2016-06-30

"Million Dollar Baby," directed by Clint Eastwood and starring Eastwood as an aging trainer and Hilary Swank as his protegee, is a boxing movie that's not about boxing. What is it about? That question has generated intense conversation from commentators who see a political message in the film as well as from moviegoers who find themselves deeply moved for reasons they can't quite explain. We asked an admirer of the film--Beliefnet blogger Jesse Kornbluth--to interview Kabir Helminski, founder and director of the Threshold Society and a Sufi scholar who has, among other books, translated the poetry of Rumi. [Spoiler alert: This interview explores the dramatic turn at the end of the film. If you haven't seen the movie but plan to--and the "surprise" hasn't yet been revealed to you--you may want to wait and read this after you see it.]

What was the appeal of "Million Dollar Baby" for a Sufi sheikh and Rumi scholar?
Someone invited me to see it. When I heard what it was about, I thought, 'I don't want to see a film that glorifies a sport that fundamentally disrespects the human body.' After I saw it, I realized it did not glorify or romanticize boxing, nor hide its consequences. But it did lead me to a better understanding of what attracts people to boxing. And it clearly showed the consequences--both the virtues and the price you pay. But most importantly for me, it was both a fascinating human drama and an allegory for the essential spiritual process. What is that process?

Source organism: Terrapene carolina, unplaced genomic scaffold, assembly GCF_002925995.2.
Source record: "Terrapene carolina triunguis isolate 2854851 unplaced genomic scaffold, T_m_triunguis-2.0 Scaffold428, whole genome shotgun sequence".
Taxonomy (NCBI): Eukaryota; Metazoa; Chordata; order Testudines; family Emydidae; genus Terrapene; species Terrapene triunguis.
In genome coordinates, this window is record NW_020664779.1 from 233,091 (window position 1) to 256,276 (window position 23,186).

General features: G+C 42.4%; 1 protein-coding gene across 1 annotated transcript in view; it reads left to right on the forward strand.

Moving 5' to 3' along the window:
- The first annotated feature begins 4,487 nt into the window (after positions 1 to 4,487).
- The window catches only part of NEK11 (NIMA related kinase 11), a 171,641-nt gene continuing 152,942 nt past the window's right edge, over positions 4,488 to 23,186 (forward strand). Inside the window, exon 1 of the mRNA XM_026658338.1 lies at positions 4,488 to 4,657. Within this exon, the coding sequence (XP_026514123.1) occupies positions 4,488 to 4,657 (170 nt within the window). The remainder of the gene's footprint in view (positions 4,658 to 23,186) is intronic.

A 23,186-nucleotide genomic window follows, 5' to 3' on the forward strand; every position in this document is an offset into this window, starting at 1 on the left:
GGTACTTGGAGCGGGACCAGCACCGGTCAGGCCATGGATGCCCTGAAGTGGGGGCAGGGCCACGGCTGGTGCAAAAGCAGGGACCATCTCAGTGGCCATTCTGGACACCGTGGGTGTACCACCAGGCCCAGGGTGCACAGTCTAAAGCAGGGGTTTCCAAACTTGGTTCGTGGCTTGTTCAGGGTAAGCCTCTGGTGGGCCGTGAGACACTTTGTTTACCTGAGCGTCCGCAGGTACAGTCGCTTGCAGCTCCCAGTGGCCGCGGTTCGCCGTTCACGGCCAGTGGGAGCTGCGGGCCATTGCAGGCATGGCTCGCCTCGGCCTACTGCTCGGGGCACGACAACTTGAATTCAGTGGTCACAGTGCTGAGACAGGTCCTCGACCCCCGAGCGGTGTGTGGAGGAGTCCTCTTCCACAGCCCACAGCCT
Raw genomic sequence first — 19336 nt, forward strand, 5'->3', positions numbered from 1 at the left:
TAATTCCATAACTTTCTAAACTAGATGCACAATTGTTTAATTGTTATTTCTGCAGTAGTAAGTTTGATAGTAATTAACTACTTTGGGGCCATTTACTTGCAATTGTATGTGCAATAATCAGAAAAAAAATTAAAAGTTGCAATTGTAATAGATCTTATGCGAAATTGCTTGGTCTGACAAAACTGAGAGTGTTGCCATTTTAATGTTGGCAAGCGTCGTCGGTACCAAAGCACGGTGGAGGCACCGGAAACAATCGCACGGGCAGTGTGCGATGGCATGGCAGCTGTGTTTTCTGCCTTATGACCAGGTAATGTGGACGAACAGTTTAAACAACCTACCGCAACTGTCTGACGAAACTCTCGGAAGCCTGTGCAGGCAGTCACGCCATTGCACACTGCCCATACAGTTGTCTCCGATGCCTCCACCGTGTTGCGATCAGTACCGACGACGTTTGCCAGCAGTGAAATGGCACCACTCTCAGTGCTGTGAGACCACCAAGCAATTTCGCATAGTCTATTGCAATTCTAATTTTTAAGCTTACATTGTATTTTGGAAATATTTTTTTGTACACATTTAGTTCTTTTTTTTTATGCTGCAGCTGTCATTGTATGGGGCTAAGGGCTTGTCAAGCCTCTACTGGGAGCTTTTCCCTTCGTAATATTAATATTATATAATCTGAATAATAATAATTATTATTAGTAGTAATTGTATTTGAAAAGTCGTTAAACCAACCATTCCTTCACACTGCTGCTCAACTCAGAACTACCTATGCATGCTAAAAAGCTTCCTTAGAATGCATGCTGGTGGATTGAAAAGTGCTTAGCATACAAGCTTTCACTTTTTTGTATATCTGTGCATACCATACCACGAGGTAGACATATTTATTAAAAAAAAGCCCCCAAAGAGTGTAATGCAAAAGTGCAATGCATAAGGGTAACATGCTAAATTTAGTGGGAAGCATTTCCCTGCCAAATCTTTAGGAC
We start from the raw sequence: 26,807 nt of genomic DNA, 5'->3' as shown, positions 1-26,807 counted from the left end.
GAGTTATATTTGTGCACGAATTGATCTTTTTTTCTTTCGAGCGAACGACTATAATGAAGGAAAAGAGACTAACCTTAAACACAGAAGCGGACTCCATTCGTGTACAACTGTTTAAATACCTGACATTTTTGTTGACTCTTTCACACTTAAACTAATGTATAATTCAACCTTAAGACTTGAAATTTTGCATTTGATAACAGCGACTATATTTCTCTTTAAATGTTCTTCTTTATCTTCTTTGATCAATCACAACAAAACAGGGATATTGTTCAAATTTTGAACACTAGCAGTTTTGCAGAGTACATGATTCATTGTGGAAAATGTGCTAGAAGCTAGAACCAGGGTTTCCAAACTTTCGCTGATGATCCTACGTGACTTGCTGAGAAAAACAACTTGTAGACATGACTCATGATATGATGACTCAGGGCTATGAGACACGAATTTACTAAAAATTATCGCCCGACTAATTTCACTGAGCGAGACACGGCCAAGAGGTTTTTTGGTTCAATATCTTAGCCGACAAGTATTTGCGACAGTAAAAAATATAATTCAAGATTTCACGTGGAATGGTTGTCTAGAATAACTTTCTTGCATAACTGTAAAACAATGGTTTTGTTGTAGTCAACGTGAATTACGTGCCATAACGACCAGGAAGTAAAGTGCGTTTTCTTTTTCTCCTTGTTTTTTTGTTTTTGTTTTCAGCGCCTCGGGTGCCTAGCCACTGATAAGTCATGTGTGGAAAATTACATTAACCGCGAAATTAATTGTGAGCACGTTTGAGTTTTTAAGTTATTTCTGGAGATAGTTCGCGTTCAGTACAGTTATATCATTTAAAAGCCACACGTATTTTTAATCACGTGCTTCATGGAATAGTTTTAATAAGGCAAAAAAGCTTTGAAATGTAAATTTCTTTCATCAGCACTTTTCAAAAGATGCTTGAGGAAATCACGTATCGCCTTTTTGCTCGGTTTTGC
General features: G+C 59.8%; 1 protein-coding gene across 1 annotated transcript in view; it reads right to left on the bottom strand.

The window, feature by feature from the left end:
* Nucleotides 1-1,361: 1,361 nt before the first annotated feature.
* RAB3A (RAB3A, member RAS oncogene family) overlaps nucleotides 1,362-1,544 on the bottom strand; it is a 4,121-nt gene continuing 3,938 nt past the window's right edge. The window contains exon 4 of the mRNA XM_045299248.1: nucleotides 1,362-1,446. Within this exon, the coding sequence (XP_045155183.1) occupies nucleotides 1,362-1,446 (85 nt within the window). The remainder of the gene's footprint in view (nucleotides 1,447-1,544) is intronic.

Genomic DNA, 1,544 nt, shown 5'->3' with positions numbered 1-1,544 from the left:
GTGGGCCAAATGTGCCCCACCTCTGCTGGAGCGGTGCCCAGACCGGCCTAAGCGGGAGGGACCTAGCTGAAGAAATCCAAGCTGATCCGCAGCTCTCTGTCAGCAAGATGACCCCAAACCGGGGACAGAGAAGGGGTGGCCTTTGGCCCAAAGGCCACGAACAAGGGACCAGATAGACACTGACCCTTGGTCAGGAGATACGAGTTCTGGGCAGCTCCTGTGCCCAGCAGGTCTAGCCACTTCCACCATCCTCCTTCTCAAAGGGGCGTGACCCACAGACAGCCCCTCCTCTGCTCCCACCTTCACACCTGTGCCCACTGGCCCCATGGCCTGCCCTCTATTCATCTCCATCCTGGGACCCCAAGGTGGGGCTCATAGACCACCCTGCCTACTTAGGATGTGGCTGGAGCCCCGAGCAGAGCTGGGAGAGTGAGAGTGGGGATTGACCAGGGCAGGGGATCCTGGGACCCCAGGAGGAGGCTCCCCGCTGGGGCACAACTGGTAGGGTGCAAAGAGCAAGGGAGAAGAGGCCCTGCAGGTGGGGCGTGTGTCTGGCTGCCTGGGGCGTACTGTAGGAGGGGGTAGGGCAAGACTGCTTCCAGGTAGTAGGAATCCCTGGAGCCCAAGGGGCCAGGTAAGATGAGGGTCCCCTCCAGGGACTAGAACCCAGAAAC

Recently we've been reflecting on the Sufi teaching about the words of Muhammad: "Die before you die," Rumi says. "You have lived in agony for so long. You've prolonged it, because you've forgotten the fundamental matter-- which is to die." We die to one form to be reborn in another. Unless we move to a new state we don't get transformed. The willingness to do that is the essence of spiritual training. Where do you see that in the film?
At the end, most dramatically. Maggie winds up in a state of artificially maintained existence. Which brings us a moral question: should life be sustained at any price? It's not a simple matter of euthanasia. She has lived her life--she's aspired and achieved. So she sees no reason to cling to a nominal life. Her willingness to die is a metaphor for the willingness to be transformed.

What other metaphors do you see in this film?